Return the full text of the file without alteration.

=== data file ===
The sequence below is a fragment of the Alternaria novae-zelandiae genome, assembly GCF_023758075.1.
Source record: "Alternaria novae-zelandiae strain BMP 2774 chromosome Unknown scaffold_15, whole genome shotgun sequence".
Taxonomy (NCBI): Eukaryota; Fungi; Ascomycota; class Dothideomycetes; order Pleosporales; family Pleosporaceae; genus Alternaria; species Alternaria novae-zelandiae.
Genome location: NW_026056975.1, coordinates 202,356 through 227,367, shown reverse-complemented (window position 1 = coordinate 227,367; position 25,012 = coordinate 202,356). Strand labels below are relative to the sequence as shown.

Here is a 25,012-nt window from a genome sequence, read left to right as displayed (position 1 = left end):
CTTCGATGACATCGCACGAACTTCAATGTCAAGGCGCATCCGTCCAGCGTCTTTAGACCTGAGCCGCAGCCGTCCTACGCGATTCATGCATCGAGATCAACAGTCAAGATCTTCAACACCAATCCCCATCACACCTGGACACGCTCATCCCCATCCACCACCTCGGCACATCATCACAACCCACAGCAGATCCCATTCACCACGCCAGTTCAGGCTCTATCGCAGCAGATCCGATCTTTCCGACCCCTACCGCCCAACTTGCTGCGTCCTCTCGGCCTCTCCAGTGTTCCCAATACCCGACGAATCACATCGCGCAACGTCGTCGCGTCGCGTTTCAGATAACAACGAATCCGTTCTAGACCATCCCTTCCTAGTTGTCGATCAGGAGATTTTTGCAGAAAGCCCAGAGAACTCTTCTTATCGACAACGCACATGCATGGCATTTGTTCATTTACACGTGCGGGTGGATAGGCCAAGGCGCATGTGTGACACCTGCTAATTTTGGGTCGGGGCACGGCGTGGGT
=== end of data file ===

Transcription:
The sequence below is a fragment of the Alternaria novae-zelandiae genome, assembly GCF_023758075.1.
Source record: "Alternaria novae-zelandiae strain BMP 2774 chromosome Unknown scaffold_15, whole genome shotgun sequence".
Taxonomy (NCBI): Eukaryota; Fungi; Ascomycota; class Dothideomycetes; order Pleosporales; family Pleosporaceae; genus Alternaria; species Alternaria novae-zelandiae.
Genome location: NW_026056975.1, coordinates 202,356 through 227,367, shown reverse-complemented (window position 1 = coordinate 227,367; position 25,012 = coordinate 202,356). Strand labels below are relative to the sequence as shown.

Here is a 25,012-nt window from a genome sequence, read left to right as displayed (position 1 = left end):
CTTCGATGACATCGCACGAACTTCAATGTCAAGGCGCATCCGTCCAGCGTCTTTAGACCTGAGCCGCAGCCGTCCTACGCGATTCATGCATCGAGATCAACAGTCAAGATCTTCAACACCAATCCCCATCACACCTGGACACGCTCATCCCCATCCACCACCTCGGCACATCATCACAACCCACAGCAGATCCCATTCACCACGCCAGTTCAGGCTCTATCGCAGCAGATCCGATCTTTCCGACCCCTACCGCCCAACTTGCTGCGTCCTCTCGGCCTCTCCAGTGTTCCCAATACCCGACGAATCACATCGCGCAACGTCGTCGCGTCGCGTTTCAGATAACAACGAATCCGTTCTAGACCATCCCTTCCTAGTTGTCGATCAGGAGATTTTTGCAGAAAGCCCAGAGAACTCTTCTTATCGACAACGCACATGCATGGCATTTGTTCATTTACACGTGCGGGTGGATAGGCCAAGGCGCATGTGTGACACCTGCTAATTTTGGGTCGGGGCACGGCGTGGGT